Canucks staff, security reaction have Whitecaps' Southsiders singing the blues
Standing, chanting during Tuesday's NHL game doesn't go over well with other fans, as two people ejected
Vancouver Southsiders, the main supporters group of Major League Soccer's Vancouver Whitecaps, on their feet during Tuesday night's Vancouver Canucks-Minnesota Wild National Hockey League game at Rogers Arena. Things didn't turn out so well in the end.
Photograph by: Duncan Nicol, @VanCityVilla, Twitter photo
VANCOUVER — The Southsiders are going to stick to soccer.
Unhappy with the reception they received Tuesday night from Canucks staff and security personnel at Rogers Arena, the group of boisterous Vancouver Whitecaps supporters don't plan a return visit any time soon.
About 75 of the Southsiders attended the game between the Canucks and Minnesota Wild and sat in the back rows of Section 301 in the upper bowl of Rogers Arena. They stood, chanted and sang for much of the first period, but during the first intermission were visited by several security officers and Canucks staff.
"We did a version of what we do at Whitecaps games," Southsiders president Brett Graham said Wednesday. "We were standing and singing and chanting and clapping. It seemed to go great for the first period and then during intermission a whole bunch of security and Canucks staff came up and told us we weren't allowed to stand.
"And at that point I think two, possibly three, of our members got ejected. And from then on only the back row was allowed to stand."
Canucks chief operating officer Victor de Bonis acknowledged that the Southsiders' appearance caught the team by surprise. But he was satisfied with the way the organization handled the matter.
"Overall, I think it was a very good experience to have gone through," de Bonis said. "We had our most senior (security) people go up there just to make sure everything would be okay. For the most part I thought it was really good.
"There were couple of people in seats who blocked the view of others and that is where it got a little complicated. We are really sensitive to making sure everyone can see the game … there were two Southsiders that ended up having to be evicted."
Graham said the Southsiders were taken aback by the response they received from the Canucks. But he also acknowledged that it might have helped matters had the group notified the Canucks in advance that it was coming.
"I just felt like when you go do something and pay money and you spend half the time with security telling you what you can and can not do," Graham said. "Like, really was it hurting anyone? I really don't think so. Most people seemed genuinely happy with what we were doing. I'm sure some people didn't like what we were doing, but none of those people expressed themselves to us. I think we are very polite about things so when you go to do something and are given a bad time for it you are very unlikely to do it again."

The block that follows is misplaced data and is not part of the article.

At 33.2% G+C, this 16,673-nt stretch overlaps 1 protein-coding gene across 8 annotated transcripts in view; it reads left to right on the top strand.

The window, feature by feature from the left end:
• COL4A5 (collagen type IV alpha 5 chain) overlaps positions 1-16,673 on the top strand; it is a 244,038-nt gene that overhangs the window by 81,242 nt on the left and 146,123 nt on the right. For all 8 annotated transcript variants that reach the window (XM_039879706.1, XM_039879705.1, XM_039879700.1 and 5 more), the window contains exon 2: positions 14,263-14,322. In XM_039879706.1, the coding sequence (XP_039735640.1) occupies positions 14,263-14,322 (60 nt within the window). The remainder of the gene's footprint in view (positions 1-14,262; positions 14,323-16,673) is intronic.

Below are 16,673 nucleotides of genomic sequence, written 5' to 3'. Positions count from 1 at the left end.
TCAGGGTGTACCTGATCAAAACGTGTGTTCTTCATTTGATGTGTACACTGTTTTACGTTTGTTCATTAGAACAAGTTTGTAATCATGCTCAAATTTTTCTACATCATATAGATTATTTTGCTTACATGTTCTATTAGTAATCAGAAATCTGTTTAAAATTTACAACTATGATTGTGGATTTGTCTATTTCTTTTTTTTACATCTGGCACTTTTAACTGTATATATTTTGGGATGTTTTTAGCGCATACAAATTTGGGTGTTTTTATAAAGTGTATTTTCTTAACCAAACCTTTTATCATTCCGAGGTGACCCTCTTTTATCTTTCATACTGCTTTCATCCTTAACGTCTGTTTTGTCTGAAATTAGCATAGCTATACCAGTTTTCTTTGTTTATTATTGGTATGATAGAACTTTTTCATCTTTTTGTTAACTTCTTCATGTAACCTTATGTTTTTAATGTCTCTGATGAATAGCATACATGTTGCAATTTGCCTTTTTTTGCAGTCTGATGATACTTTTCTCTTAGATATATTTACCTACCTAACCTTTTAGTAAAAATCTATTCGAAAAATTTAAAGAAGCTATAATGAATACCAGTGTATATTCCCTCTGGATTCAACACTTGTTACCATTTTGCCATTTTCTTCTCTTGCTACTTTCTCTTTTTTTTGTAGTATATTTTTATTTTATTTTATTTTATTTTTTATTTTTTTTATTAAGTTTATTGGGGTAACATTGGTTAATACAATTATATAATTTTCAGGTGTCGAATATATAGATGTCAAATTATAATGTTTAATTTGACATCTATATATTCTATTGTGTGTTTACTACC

The Southsiders, who boast more than 700 members, came to Tuesday night's game armed with a special selection of Canucks songs.
"We have a long song sheet of things we do at Whitecaps games," Graham said. "We carried over the ones that were Vancouver-oriented and then there are other ones that very easily translated to the Sedins and we did a tribute to Rick Rypien, that kind of thing. It was kind of a watered-down version of what we do at Whitecaps games."
De Bonis said the Canucks would be open to creating a special section for fans who wish to stand during games. But the logistics of creating such a space, given the large number of season-ticket holders, make it difficult.
"We have been trying to figure out a way to accommodate something like that because I think it would be really good,” he said. "But people would have to relocate … there are for sure fans at the game who want to be in a more fan-centric section. It's just that people have had their seats for a long time and they like sitting there. It's one of those things where you have to make it a win-win for everybody and we haven't been able to do that yet."
Graham said the Southsiders will now focus their passion on their true love: the Whitecaps.
"I don't think it's something we'll do again," he said. "Our main thing is the Whitecaps and supporting them and that season starts in two weeks. I don't know if there would be much interest in us to organize anything else with the Canucks this year."
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